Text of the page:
“Erikson” was reviewed by the local Fort Worth newspaper The Fort Worth Weekly! The article, by Anthony Mariani, really speaks for itself, so I’ll stop jabbering and let you get right to it!
HERE is the direct link to the two-part article on “Erikson” and the latest EP by the DFW band Oil Boom entitled “Gold Yeller.” I would definitely recommend using the link because the FW Weekly site has so much to offer, but if you’re impatient (or have a lousy internet connection), just scroll on down and enjoy!
Listened to Erikson. Here’s what we know. Some young, seemingly normal Arlingtonians harbor a perverse fascination with people (real or imagined) sharing the surname Erikson. The first track off Lindby’s long-time-in-the-making debut album is “Erikson, Leif,” and “Erikson, Sheldon,” “Erikson, Jon,” “Erikson, Tom,” “Erikson, J.S.,” and “Erikson, Jam” are the titles of assorted interludes. […]
And then there’s the music, a weird mélange of occasionally blustery electric guitar riffs mixed with horns and weird synths, smart sing-songy melodies, and choral vocals reminiscent of The Polyphonic Spree. (Sadly, any band with more than two people singing either in harmony or unison draws comparisons with the Spree, the biggest band to popularize the form.)
You could call Erikson a concept album. Most of the lyrics are silly and fabulist (“The King of Condiments,” anyone?), and the 15-track work is often visited by the melodic reprisal “Erikson / Whoah-oh-oh, my Erikson.”
Home-recorded and self-released, the album captures a band whose aspirations far outstrip its cashflow for Grade-A recording technology and knowhow. You can only imagine what producer Jim Guercio would have done with this stuff back in his heyday in the late 1960s with Chicago and Blood Sweat & Tears. The raggedness here kind of cheapens the genuine expansiveness of the melodies and arrangements, rendering the compositions sloppy rather than raw, organic, and unpretentious, the effects that Lindby was probably going for –– “probably” because the people in the band are crazy.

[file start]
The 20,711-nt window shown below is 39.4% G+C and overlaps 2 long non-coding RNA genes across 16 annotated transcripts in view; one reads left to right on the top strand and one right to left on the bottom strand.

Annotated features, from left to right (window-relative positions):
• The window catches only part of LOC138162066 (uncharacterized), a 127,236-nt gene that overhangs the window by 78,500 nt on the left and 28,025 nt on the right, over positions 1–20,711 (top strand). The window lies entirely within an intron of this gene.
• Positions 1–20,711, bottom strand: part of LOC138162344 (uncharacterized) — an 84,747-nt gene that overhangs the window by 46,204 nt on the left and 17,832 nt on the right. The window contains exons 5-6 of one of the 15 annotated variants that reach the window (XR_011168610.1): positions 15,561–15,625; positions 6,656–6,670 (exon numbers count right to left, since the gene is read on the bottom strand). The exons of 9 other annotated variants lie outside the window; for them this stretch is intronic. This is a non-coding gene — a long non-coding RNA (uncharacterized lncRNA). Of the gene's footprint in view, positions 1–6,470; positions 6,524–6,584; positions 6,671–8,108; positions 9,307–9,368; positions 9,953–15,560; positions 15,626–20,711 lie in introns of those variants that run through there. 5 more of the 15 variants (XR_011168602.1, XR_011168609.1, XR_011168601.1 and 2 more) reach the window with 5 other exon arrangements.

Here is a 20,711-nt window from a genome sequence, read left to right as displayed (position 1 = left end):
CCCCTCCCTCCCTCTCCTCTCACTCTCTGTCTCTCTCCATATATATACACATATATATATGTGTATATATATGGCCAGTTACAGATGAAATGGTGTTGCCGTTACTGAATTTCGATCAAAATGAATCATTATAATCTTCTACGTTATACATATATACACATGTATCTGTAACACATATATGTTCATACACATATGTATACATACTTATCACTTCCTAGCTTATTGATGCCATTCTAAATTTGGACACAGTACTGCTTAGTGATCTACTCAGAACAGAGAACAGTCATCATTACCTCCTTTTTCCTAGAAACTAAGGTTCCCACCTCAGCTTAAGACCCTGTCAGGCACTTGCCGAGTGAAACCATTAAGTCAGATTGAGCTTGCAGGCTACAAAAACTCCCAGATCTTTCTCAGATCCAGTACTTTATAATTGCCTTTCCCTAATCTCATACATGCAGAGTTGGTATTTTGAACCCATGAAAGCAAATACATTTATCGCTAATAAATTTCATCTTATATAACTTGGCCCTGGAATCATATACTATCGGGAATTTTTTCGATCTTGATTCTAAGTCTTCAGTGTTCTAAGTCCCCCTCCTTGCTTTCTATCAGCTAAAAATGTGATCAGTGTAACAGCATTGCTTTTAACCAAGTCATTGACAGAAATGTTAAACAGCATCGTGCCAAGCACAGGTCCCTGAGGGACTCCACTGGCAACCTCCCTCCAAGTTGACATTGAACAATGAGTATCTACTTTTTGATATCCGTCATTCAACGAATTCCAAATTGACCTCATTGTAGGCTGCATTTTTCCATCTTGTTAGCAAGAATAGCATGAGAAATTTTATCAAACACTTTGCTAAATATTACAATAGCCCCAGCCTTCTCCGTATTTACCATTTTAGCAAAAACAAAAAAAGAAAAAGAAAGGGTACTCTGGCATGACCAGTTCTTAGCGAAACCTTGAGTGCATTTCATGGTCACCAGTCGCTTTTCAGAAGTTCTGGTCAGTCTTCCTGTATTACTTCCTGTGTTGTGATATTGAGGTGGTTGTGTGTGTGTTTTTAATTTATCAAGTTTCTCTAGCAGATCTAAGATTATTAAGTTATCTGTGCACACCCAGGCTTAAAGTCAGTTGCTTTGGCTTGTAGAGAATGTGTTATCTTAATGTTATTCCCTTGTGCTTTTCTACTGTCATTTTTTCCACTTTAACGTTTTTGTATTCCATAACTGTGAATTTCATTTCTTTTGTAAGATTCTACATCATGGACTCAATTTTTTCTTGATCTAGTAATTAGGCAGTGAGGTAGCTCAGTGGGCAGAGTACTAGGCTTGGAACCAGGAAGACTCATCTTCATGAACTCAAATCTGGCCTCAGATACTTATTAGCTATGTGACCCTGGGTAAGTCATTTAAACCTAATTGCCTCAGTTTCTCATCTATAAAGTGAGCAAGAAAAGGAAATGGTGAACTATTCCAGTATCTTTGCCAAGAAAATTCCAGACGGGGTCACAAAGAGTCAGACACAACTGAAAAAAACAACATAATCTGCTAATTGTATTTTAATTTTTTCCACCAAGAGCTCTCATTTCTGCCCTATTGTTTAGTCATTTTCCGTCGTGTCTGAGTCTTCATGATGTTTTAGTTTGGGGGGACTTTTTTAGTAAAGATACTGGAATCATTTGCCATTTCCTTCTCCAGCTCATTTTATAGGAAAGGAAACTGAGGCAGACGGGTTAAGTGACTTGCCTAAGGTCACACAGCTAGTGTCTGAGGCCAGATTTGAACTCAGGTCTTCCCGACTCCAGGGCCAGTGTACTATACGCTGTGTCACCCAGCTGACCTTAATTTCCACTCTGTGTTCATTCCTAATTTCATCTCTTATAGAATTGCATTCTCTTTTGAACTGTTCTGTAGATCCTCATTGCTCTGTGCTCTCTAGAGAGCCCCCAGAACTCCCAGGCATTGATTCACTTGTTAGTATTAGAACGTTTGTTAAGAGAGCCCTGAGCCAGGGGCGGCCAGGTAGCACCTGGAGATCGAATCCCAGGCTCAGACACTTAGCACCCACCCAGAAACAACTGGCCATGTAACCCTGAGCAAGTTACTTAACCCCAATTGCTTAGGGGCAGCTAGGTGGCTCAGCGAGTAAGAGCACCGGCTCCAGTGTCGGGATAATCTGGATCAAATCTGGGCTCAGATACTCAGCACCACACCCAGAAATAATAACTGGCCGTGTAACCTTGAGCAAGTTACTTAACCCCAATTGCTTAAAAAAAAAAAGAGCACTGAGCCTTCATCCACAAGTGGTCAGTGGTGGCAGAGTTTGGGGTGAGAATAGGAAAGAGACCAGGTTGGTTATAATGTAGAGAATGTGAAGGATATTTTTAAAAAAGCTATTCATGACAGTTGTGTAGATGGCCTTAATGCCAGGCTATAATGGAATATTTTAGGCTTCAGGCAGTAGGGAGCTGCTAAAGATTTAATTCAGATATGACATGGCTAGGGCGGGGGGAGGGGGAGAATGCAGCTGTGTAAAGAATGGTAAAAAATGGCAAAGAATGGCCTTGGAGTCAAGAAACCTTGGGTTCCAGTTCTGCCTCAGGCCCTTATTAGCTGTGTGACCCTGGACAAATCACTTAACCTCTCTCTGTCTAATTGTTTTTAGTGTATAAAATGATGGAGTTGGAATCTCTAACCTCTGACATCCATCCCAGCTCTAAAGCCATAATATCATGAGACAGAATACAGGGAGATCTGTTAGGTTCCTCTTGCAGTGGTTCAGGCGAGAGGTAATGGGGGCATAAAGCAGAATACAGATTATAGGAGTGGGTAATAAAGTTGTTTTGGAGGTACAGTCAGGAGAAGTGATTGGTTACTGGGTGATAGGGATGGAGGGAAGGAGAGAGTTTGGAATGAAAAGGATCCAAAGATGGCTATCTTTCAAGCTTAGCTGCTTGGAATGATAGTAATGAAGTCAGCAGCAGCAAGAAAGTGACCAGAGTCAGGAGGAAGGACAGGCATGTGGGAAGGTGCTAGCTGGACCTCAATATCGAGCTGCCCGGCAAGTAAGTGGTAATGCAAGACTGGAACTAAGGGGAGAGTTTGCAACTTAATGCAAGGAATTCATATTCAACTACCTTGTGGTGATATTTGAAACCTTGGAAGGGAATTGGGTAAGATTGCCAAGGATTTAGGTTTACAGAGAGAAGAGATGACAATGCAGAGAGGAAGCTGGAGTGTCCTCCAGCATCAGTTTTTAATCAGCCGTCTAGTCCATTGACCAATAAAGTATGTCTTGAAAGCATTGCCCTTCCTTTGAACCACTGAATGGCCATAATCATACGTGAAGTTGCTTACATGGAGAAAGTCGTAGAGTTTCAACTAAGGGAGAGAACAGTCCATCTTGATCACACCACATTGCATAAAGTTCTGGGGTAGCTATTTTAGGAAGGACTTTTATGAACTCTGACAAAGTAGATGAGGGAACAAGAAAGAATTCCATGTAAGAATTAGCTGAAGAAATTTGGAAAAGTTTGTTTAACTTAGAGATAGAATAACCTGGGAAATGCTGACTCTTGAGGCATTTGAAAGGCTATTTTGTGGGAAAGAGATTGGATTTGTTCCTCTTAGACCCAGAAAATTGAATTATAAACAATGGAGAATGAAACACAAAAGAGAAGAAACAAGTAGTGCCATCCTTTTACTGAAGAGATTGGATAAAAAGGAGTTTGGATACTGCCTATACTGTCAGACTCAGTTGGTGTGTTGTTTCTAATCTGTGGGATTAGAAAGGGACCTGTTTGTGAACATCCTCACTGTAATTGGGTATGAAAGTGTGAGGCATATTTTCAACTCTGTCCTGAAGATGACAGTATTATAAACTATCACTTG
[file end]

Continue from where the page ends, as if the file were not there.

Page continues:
Not that there’s anything remotely pretentious about this oddball opus. (Paging Dr. Demento.) Next to The Doors’ “Shaman’s Blues,” Lindby’s “The Shaman” is probably the best song about aboriginal medicine men you’re ever going to hear. It’s an early-’80s-inspired dance-rock hit revolving around a groovy, twinkling synth figure and a huge, glorious superhero-theme-song chorus. “Jing Ling-Tam Blues,” undoubtedly named after the professor of vocal studies at the University of Texas at Arlington, is a rocker built around a soaring choral vocal refrain and crunchy guitarwork, and “Piece of Reese” is scandalous and catchy.
Erikson could be a lark, but all of the songs are professionally performed and sprinkled with moments of auditory glee. Not quite Viking-caliber but killer nonetheless. –– Anthony Mariani
There you have it! Stay tuned for more Lindby reviews and news coming soon!